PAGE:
The Bill and Melinda Gates Foundation renewed its commitment to improving college graduation rates for low-income and minority students by giving $16.5 million in grant money to expand remedial education programs at the community-college level.
Fifteen community colleges and five states with model remedial education programs received the grants last week. The model programs share qualities such as accelerating the speed at which students complete remedial courses, providing students one-on-one support with class work and homework, and offering courses with open entry and exit dates so that students who miss registration deadlines can still enroll, says Hilary Pennington, director of special initiatives in the Gates Foundation's United States program. She added that the foundation hopes the grant recipients can act as replicable models to other community colleges and states looking to improve their remedial education offerings.
The need for strong remedial education programs is vast, according to a recently released report by Jobs for the Future, a nonprofit research and advocacy agency. The report indicates that about 60 percent of students enrolling in community colleges across the nation take remedial education classes to shore up their mastery of basic academic skills. This statistic tops 90 percent for low-income and minority students at some community colleges, yet the number of students moving from remedial education classes to college-level courses can drop as low as 15 percent, according to the Gates Foundation.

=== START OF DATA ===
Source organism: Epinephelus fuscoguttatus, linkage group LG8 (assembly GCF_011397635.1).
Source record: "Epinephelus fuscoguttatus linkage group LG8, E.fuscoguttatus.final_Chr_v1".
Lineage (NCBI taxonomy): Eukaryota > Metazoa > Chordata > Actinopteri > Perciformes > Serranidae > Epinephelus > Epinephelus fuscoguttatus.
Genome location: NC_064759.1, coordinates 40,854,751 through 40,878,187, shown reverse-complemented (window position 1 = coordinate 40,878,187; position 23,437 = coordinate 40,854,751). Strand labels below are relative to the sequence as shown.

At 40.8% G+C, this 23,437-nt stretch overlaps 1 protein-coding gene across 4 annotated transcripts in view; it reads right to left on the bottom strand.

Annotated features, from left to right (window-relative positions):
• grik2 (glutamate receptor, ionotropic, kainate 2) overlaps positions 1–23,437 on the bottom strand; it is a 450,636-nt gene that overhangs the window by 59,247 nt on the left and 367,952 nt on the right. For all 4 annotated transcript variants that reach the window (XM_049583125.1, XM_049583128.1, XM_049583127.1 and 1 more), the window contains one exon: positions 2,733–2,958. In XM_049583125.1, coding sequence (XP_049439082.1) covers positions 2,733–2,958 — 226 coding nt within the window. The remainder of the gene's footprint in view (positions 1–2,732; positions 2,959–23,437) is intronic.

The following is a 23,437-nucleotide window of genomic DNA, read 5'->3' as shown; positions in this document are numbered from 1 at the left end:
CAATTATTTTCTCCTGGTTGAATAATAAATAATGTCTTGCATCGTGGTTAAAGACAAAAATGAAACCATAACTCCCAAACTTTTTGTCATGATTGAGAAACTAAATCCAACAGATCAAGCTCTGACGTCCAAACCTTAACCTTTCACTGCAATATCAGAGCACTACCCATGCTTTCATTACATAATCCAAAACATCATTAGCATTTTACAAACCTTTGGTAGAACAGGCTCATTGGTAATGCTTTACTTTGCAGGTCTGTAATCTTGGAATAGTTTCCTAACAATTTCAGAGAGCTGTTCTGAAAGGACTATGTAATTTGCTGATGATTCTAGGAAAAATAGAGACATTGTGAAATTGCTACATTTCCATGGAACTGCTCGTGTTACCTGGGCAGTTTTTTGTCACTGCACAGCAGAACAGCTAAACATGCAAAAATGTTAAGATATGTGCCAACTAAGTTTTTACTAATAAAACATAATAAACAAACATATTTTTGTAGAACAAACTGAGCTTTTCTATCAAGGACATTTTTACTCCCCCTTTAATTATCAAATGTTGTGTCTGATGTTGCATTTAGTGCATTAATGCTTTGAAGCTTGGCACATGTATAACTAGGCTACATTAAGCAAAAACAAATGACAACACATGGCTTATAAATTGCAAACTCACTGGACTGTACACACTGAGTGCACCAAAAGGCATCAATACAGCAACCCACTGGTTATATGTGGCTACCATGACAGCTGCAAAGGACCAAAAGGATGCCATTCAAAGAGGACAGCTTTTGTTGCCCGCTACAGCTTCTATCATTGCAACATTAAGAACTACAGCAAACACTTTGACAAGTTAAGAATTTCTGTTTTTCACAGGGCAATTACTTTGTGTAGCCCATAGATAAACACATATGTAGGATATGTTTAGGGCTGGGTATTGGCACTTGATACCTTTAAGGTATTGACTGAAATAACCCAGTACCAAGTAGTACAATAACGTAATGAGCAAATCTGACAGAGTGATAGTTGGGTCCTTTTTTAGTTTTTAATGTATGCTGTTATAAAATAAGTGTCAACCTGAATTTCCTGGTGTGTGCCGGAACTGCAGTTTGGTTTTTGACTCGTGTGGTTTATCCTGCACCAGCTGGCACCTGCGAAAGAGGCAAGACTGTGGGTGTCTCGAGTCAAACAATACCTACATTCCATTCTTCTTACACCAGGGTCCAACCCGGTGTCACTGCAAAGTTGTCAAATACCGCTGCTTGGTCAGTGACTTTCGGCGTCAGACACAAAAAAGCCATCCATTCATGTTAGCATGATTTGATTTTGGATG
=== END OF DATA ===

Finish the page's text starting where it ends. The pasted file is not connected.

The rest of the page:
Pennington says the focus of the foundation's postsecondary success strategy is helping more students not only go to college but go through college and that remedial education classes at open-access community colleges are needed to achieve that goal.
This is the first in a series of grants the Gates Foundation plans to award over the next few years to continue funding efforts to "crack the code of accelerating academic catch-up," Pennington says.
The Lumina and Ford foundations have also invested in remedial education at the community-college level.